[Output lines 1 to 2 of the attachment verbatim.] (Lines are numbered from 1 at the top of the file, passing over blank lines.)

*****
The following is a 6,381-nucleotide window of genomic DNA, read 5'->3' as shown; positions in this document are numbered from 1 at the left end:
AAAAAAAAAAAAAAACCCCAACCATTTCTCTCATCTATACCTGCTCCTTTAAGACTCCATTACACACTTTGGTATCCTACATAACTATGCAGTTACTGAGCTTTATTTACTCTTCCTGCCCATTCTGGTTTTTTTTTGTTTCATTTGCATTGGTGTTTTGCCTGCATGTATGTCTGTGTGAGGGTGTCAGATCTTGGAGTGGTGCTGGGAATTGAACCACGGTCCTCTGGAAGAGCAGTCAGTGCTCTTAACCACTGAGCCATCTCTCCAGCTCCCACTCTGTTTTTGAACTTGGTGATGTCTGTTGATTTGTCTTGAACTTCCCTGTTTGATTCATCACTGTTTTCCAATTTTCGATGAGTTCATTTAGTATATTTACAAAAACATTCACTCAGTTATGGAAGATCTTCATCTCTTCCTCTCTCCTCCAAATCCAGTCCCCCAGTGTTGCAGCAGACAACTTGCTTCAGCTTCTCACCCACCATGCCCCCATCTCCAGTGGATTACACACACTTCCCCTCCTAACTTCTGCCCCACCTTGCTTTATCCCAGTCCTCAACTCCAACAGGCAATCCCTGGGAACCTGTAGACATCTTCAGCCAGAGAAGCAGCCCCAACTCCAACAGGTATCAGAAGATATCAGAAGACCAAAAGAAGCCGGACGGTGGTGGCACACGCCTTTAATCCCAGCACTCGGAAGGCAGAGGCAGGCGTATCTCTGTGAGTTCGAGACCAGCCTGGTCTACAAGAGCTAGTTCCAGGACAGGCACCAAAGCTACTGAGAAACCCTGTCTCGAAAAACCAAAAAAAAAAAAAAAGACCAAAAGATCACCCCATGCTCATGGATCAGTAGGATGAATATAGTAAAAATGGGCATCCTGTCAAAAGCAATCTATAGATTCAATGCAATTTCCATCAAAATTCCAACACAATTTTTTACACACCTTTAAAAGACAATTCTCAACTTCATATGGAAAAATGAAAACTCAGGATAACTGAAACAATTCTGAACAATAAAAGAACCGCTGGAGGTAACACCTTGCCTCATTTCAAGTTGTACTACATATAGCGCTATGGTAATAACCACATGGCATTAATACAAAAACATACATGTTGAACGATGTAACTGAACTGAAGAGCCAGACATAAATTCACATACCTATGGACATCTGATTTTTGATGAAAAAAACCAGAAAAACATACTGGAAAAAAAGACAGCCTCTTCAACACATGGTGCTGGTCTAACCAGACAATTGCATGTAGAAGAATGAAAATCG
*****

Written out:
The following is a 6,381-nucleotide window of genomic DNA, read 5'->3' as shown; positions in this document are numbered from 1 at the left end:
AAAAAAAAAAAAAAACCCCAACCATTTCTCTCATCTATACCTGCTCCTTTAAGACTCCATTACACACTTTGGTATCCTACATAACTATGCAGTTACTGAGCTTTATTTACTCTTCCTGCCCATTCTGGTTTTTTTTTGTTTCATTTGCATTGGTGTTTTGCCTGCATGTATGTCTGTGTGAGGGTGTCAGATCTTGGAGTGGTGCTGGGAATTGAACCACGGTCCTCTGGAAGAGCAGTCAGTGCTCTTAACCACTGAGCCATCTCTCCAGCTCCCACTCTGTTTTTGAACTTGGTGATGTCTGTTGATTTGTCTTGAACTTCCCTGTTTGATTCATCACTGTTTTCCAATTTTCGATGAGTTCATTTAGTATATTTACAAAAACATTCACTCAGTTATGGAAGATCTTCATCTCTTCCTCTCTCCTCCAAATCCAGTCCCCCAGTGTTGCAGCAGACAACTTGCTTCAGCTTCTCACCCACCATGCCCCCATCTCCAGTGGATTACACACACTTCCCCTCCTAACTTCTGCCCCACCTTGCTTTATCCCAGTCCTCAACTCCAACAGGCAATCCCTGGGAACCTGTAGACATCTTCAGCCAGAGAAGCAGCCCCAACTCCAACAGGTATCAGAAGATATCAGAAGACCAAAAGAAGCCGGACGGTGGTGGCACACGCCTTTAATCCCAGCACTCGGAAGGCAGAGGCAGGCGTATCTCTGTGAGTTCGAGACCAGCCTGGTCTACAAGAGCTAGTTCCAGGACAGGCACCAAAGCTACTGAGAAACCCTGTCTCGAAAAACCAAAAAAAAAAAAAAAGACCAAAAGATCACCCCATGCTCATGGATCAGTAGGATGAATATAGTAAAAATGGGCATCCTGTCAAAAGCAATCTATAGATTCAATGCAATTTCCATCAAAATTCCAACACAATTTTTTACACACCTTTAAAAGACAATTCTCAACTTCATATGGAAAAATGAAAACTCAGGATAACTGAAACAATTCTGAACAATAAAAGAACCGCTGGAGGTAACACCTTGCCTCATTTCAAGTTGTACTACATATAGCGCTATGGTAATAACCACATGGCATTAATACAAAAACATACATGTTGAACGATGTAACTGAACTGAAGAGCCAGACATAAATTCACATACCTATGGACATCTGATTTTTGATGAAAAAAACCAGAAAAACATACTGGAAAAAAAGACAGCCTCTTCAACACATGGTGCTGGTCTAACCAGACAATTGCATGTAGAAGAATGAAAATCG